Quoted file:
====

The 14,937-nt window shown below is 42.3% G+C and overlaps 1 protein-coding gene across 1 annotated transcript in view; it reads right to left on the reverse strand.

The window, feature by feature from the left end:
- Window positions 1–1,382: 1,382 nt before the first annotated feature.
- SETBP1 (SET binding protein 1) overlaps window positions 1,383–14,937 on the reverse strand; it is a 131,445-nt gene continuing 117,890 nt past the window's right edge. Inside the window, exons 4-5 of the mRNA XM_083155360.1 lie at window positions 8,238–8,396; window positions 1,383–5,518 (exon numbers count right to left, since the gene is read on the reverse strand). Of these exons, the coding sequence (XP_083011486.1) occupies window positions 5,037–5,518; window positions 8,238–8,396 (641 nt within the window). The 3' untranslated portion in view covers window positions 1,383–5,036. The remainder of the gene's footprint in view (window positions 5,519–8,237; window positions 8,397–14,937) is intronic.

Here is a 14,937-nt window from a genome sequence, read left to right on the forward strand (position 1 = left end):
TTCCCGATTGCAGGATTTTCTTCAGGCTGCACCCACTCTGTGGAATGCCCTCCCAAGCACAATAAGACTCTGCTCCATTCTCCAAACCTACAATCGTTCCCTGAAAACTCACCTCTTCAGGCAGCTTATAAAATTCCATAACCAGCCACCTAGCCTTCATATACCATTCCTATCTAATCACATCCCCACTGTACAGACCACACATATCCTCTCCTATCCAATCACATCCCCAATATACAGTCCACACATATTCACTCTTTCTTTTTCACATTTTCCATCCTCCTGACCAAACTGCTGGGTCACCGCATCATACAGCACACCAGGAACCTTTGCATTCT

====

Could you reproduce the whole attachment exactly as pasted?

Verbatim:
The 14,937-nt window shown below is 42.3% G+C and overlaps 1 protein-coding gene across 1 annotated transcript in view; it reads right to left on the reverse strand.

The window, feature by feature from the left end:
- Window positions 1–1,382: 1,382 nt before the first annotated feature.
- SETBP1 (SET binding protein 1) overlaps window positions 1,383–14,937 on the reverse strand; it is a 131,445-nt gene continuing 117,890 nt past the window's right edge. Inside the window, exons 4-5 of the mRNA XM_083155360.1 lie at window positions 8,238–8,396; window positions 1,383–5,518 (exon numbers count right to left, since the gene is read on the reverse strand). Of these exons, the coding sequence (XP_083011486.1) occupies window positions 5,037–5,518; window positions 8,238–8,396 (641 nt within the window). The 3' untranslated portion in view covers window positions 1,383–5,036. The remainder of the gene's footprint in view (window positions 5,519–8,237; window positions 8,397–14,937) is intronic.

Here is a 14,937-nt window from a genome sequence, read left to right on the forward strand (position 1 = left end):
TTCCCGATTGCAGGATTTTCTTCAGGCTGCACCCACTCTGTGGAATGCCCTCCCAAGCACAATAAGACTCTGCTCCATTCTCCAAACCTACAATCGTTCCCTGAAAACTCACCTCTTCAGGCAGCTTATAAAATTCCATAACCAGCCACCTAGCCTTCATATACCATTCCTATCTAATCACATCCCCACTGTACAGACCACACATATCCTCTCCTATCCAATCACATCCCCAATATACAGTCCACACATATTCACTCTTTCTTTTTCACATTTTCCATCCTCCTGACCAAACTGCTGGGTCACCGCATCATACAGCACACCAGGAACCTTTGCATTCT